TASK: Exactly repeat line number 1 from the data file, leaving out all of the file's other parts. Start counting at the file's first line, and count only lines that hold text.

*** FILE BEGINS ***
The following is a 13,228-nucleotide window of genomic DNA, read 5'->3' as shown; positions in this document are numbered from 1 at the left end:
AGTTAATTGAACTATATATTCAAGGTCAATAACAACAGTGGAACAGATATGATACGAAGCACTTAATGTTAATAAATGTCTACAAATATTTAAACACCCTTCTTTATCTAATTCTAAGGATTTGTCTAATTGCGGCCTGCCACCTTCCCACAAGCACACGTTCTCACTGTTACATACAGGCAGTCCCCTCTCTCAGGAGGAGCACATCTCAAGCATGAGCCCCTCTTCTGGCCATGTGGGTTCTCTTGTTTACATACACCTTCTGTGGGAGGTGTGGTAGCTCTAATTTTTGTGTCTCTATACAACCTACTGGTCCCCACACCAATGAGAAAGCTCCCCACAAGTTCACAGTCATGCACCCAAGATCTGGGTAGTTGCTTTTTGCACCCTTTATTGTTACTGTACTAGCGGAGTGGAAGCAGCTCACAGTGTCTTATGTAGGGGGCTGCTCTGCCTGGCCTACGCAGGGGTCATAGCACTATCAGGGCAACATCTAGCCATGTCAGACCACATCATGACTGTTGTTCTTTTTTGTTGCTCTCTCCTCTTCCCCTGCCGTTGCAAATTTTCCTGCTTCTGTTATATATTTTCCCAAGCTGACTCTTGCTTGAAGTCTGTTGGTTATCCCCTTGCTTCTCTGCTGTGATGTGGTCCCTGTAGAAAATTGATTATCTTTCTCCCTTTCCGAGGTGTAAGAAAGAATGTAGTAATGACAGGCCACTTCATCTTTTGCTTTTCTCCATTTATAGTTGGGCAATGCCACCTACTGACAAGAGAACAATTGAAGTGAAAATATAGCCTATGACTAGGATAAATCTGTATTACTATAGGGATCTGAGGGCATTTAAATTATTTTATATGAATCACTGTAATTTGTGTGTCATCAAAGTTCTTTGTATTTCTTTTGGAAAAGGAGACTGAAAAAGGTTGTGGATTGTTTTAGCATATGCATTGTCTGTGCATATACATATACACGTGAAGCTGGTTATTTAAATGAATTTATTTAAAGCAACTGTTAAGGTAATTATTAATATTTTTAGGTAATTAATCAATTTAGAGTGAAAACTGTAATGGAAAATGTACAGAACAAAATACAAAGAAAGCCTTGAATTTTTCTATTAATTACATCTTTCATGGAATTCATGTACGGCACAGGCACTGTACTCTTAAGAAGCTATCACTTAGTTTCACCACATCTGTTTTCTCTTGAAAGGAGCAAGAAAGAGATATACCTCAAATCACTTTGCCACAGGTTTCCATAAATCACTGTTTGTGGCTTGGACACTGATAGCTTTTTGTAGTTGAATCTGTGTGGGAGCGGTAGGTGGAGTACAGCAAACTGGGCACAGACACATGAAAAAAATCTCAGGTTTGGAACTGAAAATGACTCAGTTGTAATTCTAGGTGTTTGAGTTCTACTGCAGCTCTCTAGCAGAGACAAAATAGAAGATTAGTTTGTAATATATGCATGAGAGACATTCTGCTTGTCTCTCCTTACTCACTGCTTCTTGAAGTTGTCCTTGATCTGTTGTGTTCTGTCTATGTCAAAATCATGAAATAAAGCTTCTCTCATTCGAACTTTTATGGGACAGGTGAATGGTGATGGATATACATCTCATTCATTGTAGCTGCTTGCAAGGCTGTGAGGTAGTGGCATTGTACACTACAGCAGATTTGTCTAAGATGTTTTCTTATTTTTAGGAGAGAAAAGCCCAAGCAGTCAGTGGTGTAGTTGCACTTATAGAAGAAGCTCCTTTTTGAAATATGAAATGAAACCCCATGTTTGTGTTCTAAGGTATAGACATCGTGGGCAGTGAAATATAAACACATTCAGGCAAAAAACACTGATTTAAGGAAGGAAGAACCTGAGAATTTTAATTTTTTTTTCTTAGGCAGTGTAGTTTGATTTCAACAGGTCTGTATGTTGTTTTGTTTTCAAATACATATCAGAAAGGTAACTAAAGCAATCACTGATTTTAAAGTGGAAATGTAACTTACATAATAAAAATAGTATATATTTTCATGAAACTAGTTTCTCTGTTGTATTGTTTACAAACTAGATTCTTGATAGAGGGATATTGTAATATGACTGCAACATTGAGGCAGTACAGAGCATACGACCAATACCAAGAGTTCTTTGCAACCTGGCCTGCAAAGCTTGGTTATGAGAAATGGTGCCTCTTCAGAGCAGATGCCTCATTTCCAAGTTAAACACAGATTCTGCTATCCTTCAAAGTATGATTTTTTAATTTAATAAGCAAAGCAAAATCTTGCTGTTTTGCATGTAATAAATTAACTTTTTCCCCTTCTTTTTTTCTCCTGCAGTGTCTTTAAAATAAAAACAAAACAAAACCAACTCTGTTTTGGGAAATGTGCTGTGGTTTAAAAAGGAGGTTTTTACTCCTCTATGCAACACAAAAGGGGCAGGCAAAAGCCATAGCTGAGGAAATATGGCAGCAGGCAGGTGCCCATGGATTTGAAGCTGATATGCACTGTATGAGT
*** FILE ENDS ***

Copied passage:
The following is a 13,228-nucleotide window of genomic DNA, read 5'->3' as shown; positions in this document are numbered from 1 at the left end: